After the initial scan, the trainee returns to the virtual room, where risk factors she overlooked during the initial assessment are blinking. When the trainee points at a specific signal, a description of the specific risk factor and an explanation of its importance appear in her field of vision. As part of this same process, the trainee could also practice reacting to difficult situations and documenting what she sees. Not only could this expand the breadth of training available for new recruits—it would likely help veteran social workers further their professional development.

When used over time, these capabilities might also help agencies assess and improve their overall effectiveness and teach critical thinking and decision making. In this light, MR capabilities are not just technical game changers but behavioral solutions, creating experiences that potentially benefit social workers and—even more importantly—help those they serve.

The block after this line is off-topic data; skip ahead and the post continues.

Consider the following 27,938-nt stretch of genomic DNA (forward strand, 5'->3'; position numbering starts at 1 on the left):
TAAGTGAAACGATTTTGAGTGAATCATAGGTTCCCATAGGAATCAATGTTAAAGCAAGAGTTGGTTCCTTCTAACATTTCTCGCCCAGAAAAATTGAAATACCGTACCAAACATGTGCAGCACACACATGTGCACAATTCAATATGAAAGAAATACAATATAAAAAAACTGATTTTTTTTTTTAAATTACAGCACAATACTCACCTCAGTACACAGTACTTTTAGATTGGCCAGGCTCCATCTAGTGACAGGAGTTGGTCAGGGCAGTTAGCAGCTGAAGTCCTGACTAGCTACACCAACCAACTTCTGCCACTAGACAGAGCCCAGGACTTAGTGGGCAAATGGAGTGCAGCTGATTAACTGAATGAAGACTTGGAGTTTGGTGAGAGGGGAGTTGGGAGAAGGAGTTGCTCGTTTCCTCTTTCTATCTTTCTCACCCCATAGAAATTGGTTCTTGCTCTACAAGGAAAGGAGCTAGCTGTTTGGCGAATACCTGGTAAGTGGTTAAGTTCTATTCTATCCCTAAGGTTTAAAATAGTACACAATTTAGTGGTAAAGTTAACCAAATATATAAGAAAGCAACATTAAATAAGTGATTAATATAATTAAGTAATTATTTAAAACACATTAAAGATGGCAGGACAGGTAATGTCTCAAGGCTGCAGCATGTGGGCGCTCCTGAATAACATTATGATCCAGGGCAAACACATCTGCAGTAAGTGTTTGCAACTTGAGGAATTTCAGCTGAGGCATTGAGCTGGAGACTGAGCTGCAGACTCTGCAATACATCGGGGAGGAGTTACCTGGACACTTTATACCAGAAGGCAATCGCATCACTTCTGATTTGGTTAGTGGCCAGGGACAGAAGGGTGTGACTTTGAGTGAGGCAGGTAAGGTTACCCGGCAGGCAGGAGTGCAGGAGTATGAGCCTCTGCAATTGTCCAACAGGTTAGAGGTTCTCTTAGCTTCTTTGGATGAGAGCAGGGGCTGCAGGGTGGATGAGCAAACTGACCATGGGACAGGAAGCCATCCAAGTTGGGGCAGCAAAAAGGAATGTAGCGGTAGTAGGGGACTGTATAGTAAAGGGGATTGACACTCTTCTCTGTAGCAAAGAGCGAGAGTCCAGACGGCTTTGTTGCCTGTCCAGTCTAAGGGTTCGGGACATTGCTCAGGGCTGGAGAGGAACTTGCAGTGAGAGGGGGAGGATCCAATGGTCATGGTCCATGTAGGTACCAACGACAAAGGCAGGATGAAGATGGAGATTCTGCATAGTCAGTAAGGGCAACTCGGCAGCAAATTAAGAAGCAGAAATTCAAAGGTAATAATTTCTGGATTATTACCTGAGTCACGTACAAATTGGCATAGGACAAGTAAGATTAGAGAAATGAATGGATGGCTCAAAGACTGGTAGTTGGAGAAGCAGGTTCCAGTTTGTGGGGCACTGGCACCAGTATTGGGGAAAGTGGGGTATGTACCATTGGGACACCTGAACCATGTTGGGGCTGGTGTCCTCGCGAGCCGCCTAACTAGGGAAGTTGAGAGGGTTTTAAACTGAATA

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In , two innovative companies introduced to each other at the MIT Media Lab convened at Jabil Blue Sky, an innovation center in Silicon Valley, to kick the tires on a new digital manufacturing process technology. The companies involved were Jabil, a global provider of engineering, manufacturing, and intelligent supply chain solutions, and Tulip, which offers a cloud-based platform featuring shop-floor apps, industrial IoT, and real-time analytics. The solution being tested?

A new cloud-based operating system that feeds IoT production-line data in real time to workers on a shop floor through their smartphones and tablets. By monitoring this information stream as they perform their production tasks, workers can respond on the fly to process changes. Eventually, the system could also integrate the power of mixed reality into manufacturing environments.

Innovative Advisory Services in the Virtual World